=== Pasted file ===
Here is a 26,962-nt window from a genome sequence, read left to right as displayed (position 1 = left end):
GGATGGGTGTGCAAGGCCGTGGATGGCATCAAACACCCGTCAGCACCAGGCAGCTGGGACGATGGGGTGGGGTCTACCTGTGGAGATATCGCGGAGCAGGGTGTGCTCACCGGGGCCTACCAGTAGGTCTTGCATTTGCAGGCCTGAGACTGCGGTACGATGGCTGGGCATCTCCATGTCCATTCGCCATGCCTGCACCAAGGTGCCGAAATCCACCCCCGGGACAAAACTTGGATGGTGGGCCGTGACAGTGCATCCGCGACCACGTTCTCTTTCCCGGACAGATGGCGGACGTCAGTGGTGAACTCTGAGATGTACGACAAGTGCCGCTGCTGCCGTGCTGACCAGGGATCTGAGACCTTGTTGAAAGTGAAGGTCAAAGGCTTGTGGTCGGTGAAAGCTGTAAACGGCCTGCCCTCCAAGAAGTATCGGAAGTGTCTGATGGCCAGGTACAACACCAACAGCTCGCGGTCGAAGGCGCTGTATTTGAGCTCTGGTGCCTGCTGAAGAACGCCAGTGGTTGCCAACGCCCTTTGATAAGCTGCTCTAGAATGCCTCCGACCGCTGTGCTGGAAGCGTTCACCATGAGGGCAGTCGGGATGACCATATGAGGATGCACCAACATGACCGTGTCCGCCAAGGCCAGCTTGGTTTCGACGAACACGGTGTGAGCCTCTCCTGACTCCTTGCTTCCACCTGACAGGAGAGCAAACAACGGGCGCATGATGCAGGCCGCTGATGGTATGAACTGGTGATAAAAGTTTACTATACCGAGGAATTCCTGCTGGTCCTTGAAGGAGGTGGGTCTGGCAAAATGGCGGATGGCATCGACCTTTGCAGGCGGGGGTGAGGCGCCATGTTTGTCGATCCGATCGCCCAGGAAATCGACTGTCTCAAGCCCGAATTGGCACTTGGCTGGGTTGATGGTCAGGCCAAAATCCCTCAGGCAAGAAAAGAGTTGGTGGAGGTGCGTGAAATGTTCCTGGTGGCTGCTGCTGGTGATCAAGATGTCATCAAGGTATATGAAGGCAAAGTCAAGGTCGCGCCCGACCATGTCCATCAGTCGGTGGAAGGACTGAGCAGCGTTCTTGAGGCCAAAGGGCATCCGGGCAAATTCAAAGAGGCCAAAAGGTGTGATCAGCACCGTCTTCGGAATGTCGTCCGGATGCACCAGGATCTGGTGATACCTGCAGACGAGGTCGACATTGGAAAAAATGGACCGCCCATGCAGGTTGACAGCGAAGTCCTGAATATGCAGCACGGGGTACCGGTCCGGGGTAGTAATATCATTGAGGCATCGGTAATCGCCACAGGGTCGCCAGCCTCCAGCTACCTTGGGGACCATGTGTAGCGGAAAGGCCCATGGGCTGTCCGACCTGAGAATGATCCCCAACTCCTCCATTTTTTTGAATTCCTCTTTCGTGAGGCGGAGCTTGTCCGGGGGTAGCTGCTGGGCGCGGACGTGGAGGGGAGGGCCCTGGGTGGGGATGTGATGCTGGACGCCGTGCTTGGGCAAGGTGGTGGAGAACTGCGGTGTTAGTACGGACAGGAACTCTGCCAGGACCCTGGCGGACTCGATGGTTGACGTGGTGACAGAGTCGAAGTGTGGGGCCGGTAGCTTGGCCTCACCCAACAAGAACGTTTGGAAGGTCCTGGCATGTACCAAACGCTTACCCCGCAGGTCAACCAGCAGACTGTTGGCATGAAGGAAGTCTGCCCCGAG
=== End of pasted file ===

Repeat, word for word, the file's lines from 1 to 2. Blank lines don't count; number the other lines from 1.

Here is a 26,962-nt window from a genome sequence, read left to right as displayed (position 1 = left end):
GGATGGGTGTGCAAGGCCGTGGATGGCATCAAACACCCGTCAGCACCAGGCAGCTGGGACGATGGGGTGGGGTCTACCTGTGGAGATATCGCGGAGCAGGGTGTGCTCACCGGGGCCTACCAGTAGGTCTTGCATTTGCAGGCCTGAGACTGCGGTACGATGGCTGGGCATCTCCATGTCCATTCGCCATGCCTGCACCAAGGTGCCGAAATCCACCCCCGGGACAAAACTTGGATGGTGGGCCGTGACAGTGCATCCGCGACCACGTTCTCTTTCCCGGACAGATGGCGGACGTCAGTGGTGAACTCTGAGATGTACGACAAGTGCCGCTGCTGCCGTGCTGACCAGGGATCTGAGACCTTGTTGAAAGTGAAGGTCAAAGGCTTGTGGTCGGTGAAAGCTGTAAACGGCCTGCCCTCCAAGAAGTATCGGAAGTGTCTGATGGCCAGGTACAACACCAACAGCTCGCGGTCGAAGGCGCTGTATTTGAGCTCTGGTGCCTGCTGAAGAACGCCAGTGGTTGCCAACGCCCTTTGATAAGCTGCTCTAGAATGCCTCCGACCGCTGTGCTGGAAGCGTTCACCATGAGGGCAGTCGGGATGACCATATGAGGATGCACCAACATGACCGTGTCCGCCAAGGCCAGCTTGGTTTCGACGAACACGGTGTGAGCCTCTCCTGACTCCTTGCTTCCACCTGACAGGAGAGCAAACAACGGGCGCATGATGCAGGCCGCTGATGGTATGAACTGGTGATAAAAGTTTACTATACCGAGGAATTCCTGCTGGTCCTTGAAGGAGGTGGGTCTGGCAAAATGGCGGATGGCATCGACCTTTGCAGGCGGGGGTGAGGCGCCATGTTTGTCGATCCGATCGCCCAGGAAATCGACTGTCTCAAGCCCGAATTGGCACTTGGCTGGGTTGATGGTCAGGCCAAAATCCCTCAGGCAAGAAAAGAGTTGGTGGAGGTGCGTGAAATGTTCCTGGTGGCTGCTGCTGGTGATCAAGATGTCATCAAGGTATATGAAGGCAAAGTCAAGGTCGCGCCCGACCATGTCCATCAGTCGGTGGAAGGACTGAGCAGCGTTCTTGAGGCCAAAGGGCATCCGGGCAAATTCAAAGAGGCCAAAAGGTGTGATCAGCACCGTCTTCGGAATGTCGTCCGGATGCACCAGGATCTGGTGATACCTGCAGACGAGGTCGACATTGGAAAAAATGGACCGCCCATGCAGGTTGACAGCGAAGTCCTGAATATGCAGCACGGGGTACCGGTCCGGGGTAGTAATATCATTGAGGCATCGGTAATCGCCACAGGGTCGCCAGCCTCCAGCTACCTTGGGGACCATGTGTAGCGGAAAGGCCCATGGGCTGTCCGACCTGAGAATGATCCCCAACTCCTCCATTTTTTTGAATTCCTCTTTCGTGAGGCGGAGCTTGTCCGGGGGTAGCTGCTGGGCGCGGACGTGGAGGGGAGGGCCCTGGGTGGGGATGTGATGCTGGACGCCGTGCTTGGGCAAGGTGGTGGAGAACTGCGGTGTTAGTACGGACAGGAACTCTGCCAGGACCCTGGCGGACTCGATGGTTGACGTGGTGACAGAGTCGAAGTGTGGGGCCGGTAGCTTGGCCTCACCCAACAAGAACGTTTGGAAGGTCCTGGCATGTACCAAACGCTTACCCCGCAGGTCAACCAGCAGACTGTTGGCATGAAGGAAGTCTGCCCCGAG